Very nice post, Kelly!

  8. Charity says:

    I have found that this is one area that God is using in my life to cultivate patience in me. I can’t help but look at my two little girls arguing over a plastic doll and think “ugh, we just dealt with this yesterday!” (and be glad that my third child is too young to argue or care if something is taken from him 😉 It is definitely an on going process.

    Thank you for your helpful post.
    Blessings…

  9. Kelly L says:

    Although I have one, this is a great post for me too. Our girl is so nice, so often, I forget to praise her. Thanks for the reminder for praising AND doing it right…according to God’s word. Awesome.

  10. Civilla says:

    Great post, Kelly, and excellent responses. Our 2 boys, 2 years apart, naturally had that sibling rivalry. We tried never to show favoritism. We would also stress, when they did not get along, that friends come and go, but your brother is the best friend you will ever have, because family is lasting. By the time they were in Jr. High, they would from time to time declare a day to be “Brother Day” and the one being honored by the other would get to have the say as to what games they played, etc. (I’m going to play what J wants, because it’s “Brother Day.”) So, making them treat each other right will pay off. Now that they are grown, they are the best of friends and call each other on the phone often. They are proud of each other. It is important to have them be proud of their siblings’ victories.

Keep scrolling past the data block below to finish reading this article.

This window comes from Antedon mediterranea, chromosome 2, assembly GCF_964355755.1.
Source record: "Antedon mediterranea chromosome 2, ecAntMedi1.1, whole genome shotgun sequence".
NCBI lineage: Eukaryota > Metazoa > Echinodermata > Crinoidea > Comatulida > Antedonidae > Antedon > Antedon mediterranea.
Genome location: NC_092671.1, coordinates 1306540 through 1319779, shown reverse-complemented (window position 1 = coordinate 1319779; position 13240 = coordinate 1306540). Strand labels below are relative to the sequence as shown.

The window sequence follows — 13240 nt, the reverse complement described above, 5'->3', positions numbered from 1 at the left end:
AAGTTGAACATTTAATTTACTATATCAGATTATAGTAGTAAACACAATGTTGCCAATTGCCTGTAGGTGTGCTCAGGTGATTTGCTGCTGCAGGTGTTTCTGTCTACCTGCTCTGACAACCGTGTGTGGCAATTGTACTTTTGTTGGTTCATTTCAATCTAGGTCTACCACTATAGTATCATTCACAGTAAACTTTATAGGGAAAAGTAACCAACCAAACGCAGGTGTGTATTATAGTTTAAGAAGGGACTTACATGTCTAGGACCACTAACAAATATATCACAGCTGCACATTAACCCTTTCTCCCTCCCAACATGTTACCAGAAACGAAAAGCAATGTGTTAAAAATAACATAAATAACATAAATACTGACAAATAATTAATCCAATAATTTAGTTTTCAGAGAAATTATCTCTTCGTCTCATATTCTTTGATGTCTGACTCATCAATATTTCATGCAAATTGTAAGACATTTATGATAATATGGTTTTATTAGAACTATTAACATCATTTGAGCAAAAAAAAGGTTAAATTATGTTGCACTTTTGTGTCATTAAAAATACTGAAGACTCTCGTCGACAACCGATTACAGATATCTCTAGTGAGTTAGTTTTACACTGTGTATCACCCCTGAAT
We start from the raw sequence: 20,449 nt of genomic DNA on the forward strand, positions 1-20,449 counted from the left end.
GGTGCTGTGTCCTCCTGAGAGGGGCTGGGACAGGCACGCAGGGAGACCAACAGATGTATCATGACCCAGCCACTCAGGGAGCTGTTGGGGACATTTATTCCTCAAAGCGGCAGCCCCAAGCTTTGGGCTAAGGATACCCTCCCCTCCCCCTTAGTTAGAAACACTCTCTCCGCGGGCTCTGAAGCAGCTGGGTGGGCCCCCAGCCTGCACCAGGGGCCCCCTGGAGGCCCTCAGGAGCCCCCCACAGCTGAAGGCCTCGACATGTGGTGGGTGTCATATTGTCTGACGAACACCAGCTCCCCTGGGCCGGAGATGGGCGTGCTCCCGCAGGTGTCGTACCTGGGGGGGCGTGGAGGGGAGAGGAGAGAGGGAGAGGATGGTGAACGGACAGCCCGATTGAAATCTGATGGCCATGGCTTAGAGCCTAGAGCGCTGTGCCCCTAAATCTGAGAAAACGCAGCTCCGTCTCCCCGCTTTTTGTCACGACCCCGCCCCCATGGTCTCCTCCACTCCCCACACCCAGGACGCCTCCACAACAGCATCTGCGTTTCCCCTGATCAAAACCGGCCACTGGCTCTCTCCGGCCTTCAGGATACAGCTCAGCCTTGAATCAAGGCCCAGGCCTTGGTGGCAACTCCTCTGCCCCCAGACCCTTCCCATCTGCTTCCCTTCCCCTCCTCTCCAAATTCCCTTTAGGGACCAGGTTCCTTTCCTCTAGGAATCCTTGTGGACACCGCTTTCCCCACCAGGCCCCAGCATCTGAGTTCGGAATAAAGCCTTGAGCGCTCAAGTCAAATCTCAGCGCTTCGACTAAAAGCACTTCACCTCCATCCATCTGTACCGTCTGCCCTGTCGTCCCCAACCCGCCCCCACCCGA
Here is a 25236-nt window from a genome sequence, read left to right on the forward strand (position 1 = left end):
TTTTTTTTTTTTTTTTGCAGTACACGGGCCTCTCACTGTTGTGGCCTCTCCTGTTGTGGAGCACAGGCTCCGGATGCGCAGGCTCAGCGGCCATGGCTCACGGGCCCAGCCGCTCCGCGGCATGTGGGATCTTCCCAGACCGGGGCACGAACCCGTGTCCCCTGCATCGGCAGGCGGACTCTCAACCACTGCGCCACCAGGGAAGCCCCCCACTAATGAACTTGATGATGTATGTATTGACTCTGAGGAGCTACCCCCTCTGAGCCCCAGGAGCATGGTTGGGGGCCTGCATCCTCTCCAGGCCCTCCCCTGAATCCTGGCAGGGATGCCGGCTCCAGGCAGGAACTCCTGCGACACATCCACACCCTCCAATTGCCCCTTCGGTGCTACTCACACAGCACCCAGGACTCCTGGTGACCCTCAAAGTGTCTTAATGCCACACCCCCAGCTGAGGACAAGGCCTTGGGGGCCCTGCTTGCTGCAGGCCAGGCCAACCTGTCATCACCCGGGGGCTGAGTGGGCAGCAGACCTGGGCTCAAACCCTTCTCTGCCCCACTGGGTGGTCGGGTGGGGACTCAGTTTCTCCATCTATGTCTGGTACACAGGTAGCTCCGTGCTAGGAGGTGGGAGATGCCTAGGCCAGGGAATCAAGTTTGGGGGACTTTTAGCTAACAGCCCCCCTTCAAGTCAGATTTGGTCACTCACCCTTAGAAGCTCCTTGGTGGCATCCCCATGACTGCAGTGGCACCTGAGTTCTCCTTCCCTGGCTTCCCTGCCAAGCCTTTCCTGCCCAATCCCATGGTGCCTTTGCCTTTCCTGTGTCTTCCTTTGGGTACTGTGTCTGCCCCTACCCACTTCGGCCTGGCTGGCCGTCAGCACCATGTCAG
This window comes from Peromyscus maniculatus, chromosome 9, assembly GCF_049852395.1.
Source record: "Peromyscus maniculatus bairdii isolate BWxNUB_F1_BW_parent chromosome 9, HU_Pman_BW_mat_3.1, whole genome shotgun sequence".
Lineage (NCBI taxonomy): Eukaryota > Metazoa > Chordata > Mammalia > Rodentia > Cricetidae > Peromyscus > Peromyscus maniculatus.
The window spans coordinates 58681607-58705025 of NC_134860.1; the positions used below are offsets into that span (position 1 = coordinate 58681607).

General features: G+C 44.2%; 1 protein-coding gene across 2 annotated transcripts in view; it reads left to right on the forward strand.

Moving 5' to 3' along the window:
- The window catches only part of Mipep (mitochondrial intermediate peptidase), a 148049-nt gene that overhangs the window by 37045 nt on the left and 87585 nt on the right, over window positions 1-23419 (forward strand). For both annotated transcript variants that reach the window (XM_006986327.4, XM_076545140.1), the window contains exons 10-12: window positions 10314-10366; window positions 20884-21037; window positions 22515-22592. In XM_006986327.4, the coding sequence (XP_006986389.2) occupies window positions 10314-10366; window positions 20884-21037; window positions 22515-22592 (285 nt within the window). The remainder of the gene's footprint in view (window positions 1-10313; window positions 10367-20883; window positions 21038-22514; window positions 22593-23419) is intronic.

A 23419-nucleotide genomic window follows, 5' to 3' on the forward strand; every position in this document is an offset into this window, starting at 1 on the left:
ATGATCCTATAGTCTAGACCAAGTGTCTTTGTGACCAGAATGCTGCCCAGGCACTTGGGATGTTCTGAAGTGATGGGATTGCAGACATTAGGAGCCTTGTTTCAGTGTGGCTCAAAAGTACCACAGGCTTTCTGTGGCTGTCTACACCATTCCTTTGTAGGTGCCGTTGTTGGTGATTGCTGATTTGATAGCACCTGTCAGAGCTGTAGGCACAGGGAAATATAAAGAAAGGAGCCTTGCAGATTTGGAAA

11. wannabegodly says:

    These wise words are so needed in our home lately as I see that I have slacked off in some training areas with some of the children. Thank you for letting God use you to be a good reminder & encourager!

  12. Linnie Lues says:

    Wow! Thank you Kelly!